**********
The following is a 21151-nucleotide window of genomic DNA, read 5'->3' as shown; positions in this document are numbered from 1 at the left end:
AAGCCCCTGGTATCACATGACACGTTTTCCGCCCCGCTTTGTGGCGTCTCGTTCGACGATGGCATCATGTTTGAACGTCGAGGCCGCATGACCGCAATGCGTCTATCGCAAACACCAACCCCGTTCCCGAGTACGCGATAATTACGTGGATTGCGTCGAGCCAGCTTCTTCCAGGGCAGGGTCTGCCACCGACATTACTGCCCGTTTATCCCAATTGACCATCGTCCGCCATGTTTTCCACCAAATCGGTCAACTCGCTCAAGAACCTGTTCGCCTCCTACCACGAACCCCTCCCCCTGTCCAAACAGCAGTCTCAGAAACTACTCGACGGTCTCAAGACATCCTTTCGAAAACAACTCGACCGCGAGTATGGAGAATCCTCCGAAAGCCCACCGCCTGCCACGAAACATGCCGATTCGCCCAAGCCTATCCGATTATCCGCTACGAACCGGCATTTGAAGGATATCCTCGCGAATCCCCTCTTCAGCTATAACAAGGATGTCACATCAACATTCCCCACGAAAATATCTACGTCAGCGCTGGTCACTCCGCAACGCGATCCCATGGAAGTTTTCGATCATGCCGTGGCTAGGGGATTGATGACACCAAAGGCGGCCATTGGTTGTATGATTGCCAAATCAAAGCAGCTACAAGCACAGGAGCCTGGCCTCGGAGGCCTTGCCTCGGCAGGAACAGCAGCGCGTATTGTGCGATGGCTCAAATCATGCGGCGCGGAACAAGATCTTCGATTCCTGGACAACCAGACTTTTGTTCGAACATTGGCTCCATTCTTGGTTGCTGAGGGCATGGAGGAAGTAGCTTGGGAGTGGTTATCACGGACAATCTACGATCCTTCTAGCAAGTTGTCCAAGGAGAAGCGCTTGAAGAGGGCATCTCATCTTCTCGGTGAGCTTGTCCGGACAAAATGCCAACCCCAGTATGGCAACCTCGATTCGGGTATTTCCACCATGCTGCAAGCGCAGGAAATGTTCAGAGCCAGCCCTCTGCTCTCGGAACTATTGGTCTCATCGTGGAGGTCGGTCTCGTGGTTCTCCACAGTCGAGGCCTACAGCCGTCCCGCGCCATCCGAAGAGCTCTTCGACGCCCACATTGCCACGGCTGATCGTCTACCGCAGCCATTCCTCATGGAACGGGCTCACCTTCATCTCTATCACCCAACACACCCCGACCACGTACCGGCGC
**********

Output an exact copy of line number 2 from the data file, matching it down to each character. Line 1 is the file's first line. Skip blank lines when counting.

AAGCCCCTGGTATCACATGACACGTTTTCCGCCCCGCTTTGTGGCGTCTCGTTCGACGATGGCATCATGTTTGAACGTCGAGGCCGCATGACCGCAATGCGTCTATCGCAAACACCAACCCCGTTCCCGAGTACGCGATAATTACGTGGATTGCGTCGAGCCAGCTTCTTCCAGGGCAGGGTCTGCCACCGACATTACTGCCCGTTTATCCCAATTGACCATCGTCCGCCATGTTTTCCACCAAATCGGTCAACTCGCTCAAGAACCTGTTCGCCTCCTACCACGAACCCCTCCCCCTGTCCAAACAGCAGTCTCAGAAACTACTCGACGGTCTCAAGACATCCTTTCGAAAACAACTCGACCGCGAGTATGGAGAATCCTCCGAAAGCCCACCGCCTGCCACGAAACATGCCGATTCGCCCAAGCCTATCCGATTATCCGCTACGAACCGGCATTTGAAGGATATCCTCGCGAATCCCCTCTTCAGCTATAACAAGGATGTCACATCAACATTCCCCACGAAAATATCTACGTCAGCGCTGGTCACTCCGCAACGCGATCCCATGGAAGTTTTCGATCATGCCGTGGCTAGGGGATTGATGACACCAAAGGCGGCCATTGGTTGTATGATTGCCAAATCAAAGCAGCTACAAGCACAGGAGCCTGGCCTCGGAGGCCTTGCCTCGGCAGGAACAGCAGCGCGTATTGTGCGATGGCTCAAATCATGCGGCGCGGAACAAGATCTTCGATTCCTGGACAACCAGACTTTTGTTCGAACATTGGCTCCATTCTTGGTTGCTGAGGGCATGGAGGAAGTAGCTTGGGAGTGGTTATCACGGACAATCTACGATCCTTCTAGCAAGTTGTCCAAGGAGAAGCGCTTGAAGAGGGCATCTCATCTTCTCGGTGAGCTTGTCCGGACAAAATGCCAACCCCAGTATGGCAACCTCGATTCGGGTATTTCCACCATGCTGCAAGCGCAGGAAATGTTCAGAGCCAGCCCTCTGCTCTCGGAACTATTGGTCTCATCGTGGAGGTCGGTCTCGTGGTTCTCCACAGTCGAGGCCTACAGCCGTCCCGCGCCATCCGAAGAGCTCTTCGACGCCCACATTGCCACGGCTGATCGTCTACCGCAGCCATTCCTCATGGAACGGGCTCACCTTCATCTCTATCACCCAACACACCCCGACCACGTACCGGCGC